At 8:50 a.m., a Tucson Police officer saw Defendant driving in a suspicious manner near the shop. The officer slowed her patrol car and made eye contact with Defendant as he left his truck and entered the shop. Eugene was on the telephone in an area where three other employees were working. Defendant waited for Eugene to hang up, drew a revolver, and approached to within four feet of him. The other employees shouted for Defendant to put the gun away. Without saying a word, Defendant fatally shot Eugene once in the chest and then smiled. When the police officer saw this from her patrol car she immediately called for more officers. Defendant left the shop, but quickly returned and again pointed his revolver at the now supine Eugene. Donald Dietz, an employee and Eugene's seventy-year-old brother, struggled with Defendant, who then ran to the area where Debra had been working.
Debra had apparently heard an employee shout that her father had been shot and was trying to telephone for help when Defendant grabbed her around the neck from behind and placed his revolver directly against her chest. Debra struggled and screamed, “No, Joe, don't!” Another employee heard Defendant say, “I told you I was going to do it, I have to kill you.” Defendant then called Debra a “bitch” and shot her twice in the chest.
Several police officers were already on the scene when Defendant left the shop after shooting Debra. Two officers ordered him to put his hands up. Defendant complied and dropped his weapon, but then grabbed it and began raising it toward the officers. After again ordering Defendant to raise his hands, the officers shot Defendant several times.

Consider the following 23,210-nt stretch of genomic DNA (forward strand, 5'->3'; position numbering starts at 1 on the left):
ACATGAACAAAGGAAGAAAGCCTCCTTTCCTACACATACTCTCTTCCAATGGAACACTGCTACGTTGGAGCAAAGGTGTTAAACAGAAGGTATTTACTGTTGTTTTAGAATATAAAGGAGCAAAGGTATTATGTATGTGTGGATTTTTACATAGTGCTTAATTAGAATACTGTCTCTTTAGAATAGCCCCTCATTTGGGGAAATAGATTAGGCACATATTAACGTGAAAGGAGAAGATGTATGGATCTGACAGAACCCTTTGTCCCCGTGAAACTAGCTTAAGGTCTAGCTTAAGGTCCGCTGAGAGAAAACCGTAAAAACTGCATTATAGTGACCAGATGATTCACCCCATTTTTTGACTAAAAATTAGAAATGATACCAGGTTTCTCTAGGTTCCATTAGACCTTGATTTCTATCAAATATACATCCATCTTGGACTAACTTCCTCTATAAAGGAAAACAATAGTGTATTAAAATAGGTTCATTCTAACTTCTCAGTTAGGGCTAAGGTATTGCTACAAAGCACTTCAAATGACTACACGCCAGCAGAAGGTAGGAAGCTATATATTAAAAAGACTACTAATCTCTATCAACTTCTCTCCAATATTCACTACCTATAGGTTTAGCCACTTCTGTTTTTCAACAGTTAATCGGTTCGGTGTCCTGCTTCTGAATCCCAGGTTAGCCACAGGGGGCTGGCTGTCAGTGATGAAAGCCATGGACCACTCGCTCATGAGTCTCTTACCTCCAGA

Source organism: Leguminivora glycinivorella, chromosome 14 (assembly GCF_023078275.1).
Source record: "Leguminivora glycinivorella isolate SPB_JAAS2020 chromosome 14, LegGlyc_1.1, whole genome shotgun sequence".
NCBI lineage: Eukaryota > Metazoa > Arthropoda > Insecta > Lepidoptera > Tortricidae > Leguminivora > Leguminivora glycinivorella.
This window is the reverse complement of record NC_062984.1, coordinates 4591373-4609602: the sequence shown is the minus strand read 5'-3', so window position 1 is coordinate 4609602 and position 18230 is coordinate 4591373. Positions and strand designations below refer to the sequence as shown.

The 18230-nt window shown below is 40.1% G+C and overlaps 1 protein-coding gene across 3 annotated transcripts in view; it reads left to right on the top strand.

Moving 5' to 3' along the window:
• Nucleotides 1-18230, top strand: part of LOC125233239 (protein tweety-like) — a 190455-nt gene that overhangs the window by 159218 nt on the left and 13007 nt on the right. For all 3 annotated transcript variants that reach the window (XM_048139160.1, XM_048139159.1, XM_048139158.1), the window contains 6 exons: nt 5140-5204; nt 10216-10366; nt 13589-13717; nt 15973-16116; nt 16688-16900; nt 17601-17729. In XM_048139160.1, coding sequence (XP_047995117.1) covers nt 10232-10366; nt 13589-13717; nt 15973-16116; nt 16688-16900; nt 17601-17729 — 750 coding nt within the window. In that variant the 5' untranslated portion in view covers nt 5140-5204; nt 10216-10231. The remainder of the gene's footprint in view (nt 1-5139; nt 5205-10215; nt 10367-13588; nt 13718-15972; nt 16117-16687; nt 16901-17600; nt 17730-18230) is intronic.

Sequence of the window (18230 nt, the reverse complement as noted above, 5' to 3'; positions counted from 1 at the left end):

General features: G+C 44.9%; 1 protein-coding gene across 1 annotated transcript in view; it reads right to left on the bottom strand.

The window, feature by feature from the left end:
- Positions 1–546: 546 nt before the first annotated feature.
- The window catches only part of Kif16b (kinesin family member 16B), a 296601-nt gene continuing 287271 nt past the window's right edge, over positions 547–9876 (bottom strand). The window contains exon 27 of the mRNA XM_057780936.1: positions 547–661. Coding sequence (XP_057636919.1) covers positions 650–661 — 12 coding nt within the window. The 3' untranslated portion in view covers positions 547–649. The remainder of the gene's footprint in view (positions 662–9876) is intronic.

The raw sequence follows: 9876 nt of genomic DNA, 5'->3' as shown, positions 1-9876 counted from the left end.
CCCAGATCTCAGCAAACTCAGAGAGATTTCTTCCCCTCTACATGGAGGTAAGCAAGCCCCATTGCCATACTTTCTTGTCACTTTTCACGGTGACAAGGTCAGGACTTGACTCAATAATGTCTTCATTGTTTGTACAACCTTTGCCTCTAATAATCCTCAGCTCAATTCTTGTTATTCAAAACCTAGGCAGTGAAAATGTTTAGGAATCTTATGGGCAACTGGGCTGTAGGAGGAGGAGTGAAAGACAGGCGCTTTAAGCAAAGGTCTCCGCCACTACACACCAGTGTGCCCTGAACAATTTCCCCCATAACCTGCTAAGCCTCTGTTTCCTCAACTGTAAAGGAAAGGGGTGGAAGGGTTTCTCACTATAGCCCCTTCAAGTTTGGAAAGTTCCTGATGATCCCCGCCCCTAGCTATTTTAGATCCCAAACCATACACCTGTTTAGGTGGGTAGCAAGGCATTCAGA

State v. Wood, 180 Ariz. 53, 881 P.2d 1158, 1165–66 (Ariz.1994). Wood was arrested and indicted on two counts of first degree murder and two counts of aggravated assault against the police officers who subdued him. Id. at 1166.
At trial, Wood conceded his role in the killings, but argued that they were impulsive acts that were not premeditated. Id. After a five-day trial, the jury found Wood guilty on all counts. Id. at 1169. Following an aggravation and mitigation hearing, the trial court sentenced Wood to imprisonment for the assaults and to death for each murder. Id. at 1165.
In 1994, the Arizona Supreme Court affirmed Wood's convictions and sentences. Id. The court also independently reviewed the evidence of aggravating and mitigating circumstances and determined that the trial court correctly concluded that the aggravating circumstances outweighed the mitigating circumstances, thereby supporting the imposition of the death penalty. Id. The United States Supreme Court denied certiorari, Wood v. Arizona, 515 U.S. 1147, 115 S.Ct. 2588, 132 L.Ed.2d 836 (1995), and Wood's petition for rehearing, Wood v. Arizona, 515 U.S. 1180, 116 S.Ct. 24, 132 L.Ed.2d 907 (1995).